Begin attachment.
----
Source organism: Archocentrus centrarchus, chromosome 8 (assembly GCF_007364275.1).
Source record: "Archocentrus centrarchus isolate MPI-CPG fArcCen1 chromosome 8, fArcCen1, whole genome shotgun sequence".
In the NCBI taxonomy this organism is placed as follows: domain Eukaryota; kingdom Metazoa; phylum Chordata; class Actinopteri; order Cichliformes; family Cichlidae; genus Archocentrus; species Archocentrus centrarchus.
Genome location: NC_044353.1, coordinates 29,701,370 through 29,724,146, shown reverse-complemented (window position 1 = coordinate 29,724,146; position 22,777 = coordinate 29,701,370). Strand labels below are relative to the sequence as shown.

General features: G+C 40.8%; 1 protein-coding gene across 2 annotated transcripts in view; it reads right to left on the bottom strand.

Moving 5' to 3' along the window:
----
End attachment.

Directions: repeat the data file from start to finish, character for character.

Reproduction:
Source organism: Archocentrus centrarchus, chromosome 8 (assembly GCF_007364275.1).
Source record: "Archocentrus centrarchus isolate MPI-CPG fArcCen1 chromosome 8, fArcCen1, whole genome shotgun sequence".
In the NCBI taxonomy this organism is placed as follows: domain Eukaryota; kingdom Metazoa; phylum Chordata; class Actinopteri; order Cichliformes; family Cichlidae; genus Archocentrus; species Archocentrus centrarchus.
Genome location: NC_044353.1, coordinates 29,701,370 through 29,724,146, shown reverse-complemented (window position 1 = coordinate 29,724,146; position 22,777 = coordinate 29,701,370). Strand labels below are relative to the sequence as shown.

General features: G+C 40.8%; 1 protein-coding gene across 2 annotated transcripts in view; it reads right to left on the bottom strand.

Moving 5' to 3' along the window: